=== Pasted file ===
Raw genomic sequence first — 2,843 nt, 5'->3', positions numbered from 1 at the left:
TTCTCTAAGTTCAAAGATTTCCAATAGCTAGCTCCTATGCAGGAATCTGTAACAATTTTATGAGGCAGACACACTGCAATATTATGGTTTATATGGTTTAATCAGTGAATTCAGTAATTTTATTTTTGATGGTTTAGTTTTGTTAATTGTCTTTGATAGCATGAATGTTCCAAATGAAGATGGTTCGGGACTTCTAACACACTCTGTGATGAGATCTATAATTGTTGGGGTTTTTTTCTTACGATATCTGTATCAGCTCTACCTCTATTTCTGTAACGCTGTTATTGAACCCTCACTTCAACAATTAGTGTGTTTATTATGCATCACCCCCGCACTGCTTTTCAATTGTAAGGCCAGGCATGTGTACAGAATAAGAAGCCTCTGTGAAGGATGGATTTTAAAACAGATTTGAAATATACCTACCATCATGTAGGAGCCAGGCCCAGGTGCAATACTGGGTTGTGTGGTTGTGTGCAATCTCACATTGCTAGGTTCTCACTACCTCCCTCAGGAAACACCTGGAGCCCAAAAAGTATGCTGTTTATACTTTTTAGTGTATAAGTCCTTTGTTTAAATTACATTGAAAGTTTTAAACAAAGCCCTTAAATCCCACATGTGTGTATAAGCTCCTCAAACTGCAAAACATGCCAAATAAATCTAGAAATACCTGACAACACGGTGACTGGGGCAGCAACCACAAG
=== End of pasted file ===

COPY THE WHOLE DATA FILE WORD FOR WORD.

Raw genomic sequence first — 2,843 nt, 5'->3', positions numbered from 1 at the left:
TTCTCTAAGTTCAAAGATTTCCAATAGCTAGCTCCTATGCAGGAATCTGTAACAATTTTATGAGGCAGACACACTGCAATATTATGGTTTATATGGTTTAATCAGTGAATTCAGTAATTTTATTTTTGATGGTTTAGTTTTGTTAATTGTCTTTGATAGCATGAATGTTCCAAATGAAGATGGTTCGGGACTTCTAACACACTCTGTGATGAGATCTATAATTGTTGGGGTTTTTTTCTTACGATATCTGTATCAGCTCTACCTCTATTTCTGTAACGCTGTTATTGAACCCTCACTTCAACAATTAGTGTGTTTATTATGCATCACCCCCGCACTGCTTTTCAATTGTAAGGCCAGGCATGTGTACAGAATAAGAAGCCTCTGTGAAGGATGGATTTTAAAACAGATTTGAAATATACCTACCATCATGTAGGAGCCAGGCCCAGGTGCAATACTGGGTTGTGTGGTTGTGTGCAATCTCACATTGCTAGGTTCTCACTACCTCCCTCAGGAAACACCTGGAGCCCAAAAAGTATGCTGTTTATACTTTTTAGTGTATAAGTCCTTTGTTTAAATTACATTGAAAGTTTTAAACAAAGCCCTTAAATCCCACATGTGTGTATAAGCTCCTCAAACTGCAAAACATGCCAAATAAATCTAGAAATACCTGACAACACGGTGACTGGGGCAGCAACCACAAG